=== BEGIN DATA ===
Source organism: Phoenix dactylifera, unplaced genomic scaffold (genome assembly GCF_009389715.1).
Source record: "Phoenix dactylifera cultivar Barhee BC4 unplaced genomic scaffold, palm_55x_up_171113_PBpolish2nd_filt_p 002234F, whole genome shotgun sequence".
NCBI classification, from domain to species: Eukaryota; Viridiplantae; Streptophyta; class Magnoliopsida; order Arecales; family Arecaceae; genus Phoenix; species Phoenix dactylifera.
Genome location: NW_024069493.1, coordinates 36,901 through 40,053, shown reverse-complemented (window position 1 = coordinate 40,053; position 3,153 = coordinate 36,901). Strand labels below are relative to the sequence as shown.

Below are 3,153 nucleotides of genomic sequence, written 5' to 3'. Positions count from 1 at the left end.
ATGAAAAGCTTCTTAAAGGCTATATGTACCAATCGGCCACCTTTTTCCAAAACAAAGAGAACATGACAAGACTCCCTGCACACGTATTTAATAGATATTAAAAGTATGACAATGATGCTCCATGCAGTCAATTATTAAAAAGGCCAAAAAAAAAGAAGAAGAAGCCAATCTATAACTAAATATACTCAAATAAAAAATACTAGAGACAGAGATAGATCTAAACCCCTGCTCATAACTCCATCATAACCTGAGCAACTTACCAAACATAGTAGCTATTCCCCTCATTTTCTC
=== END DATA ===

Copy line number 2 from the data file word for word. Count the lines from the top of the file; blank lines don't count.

Source record: "Phoenix dactylifera cultivar Barhee BC4 unplaced genomic scaffold, palm_55x_up_171113_PBpolish2nd_filt_p 002234F, whole genome shotgun sequence".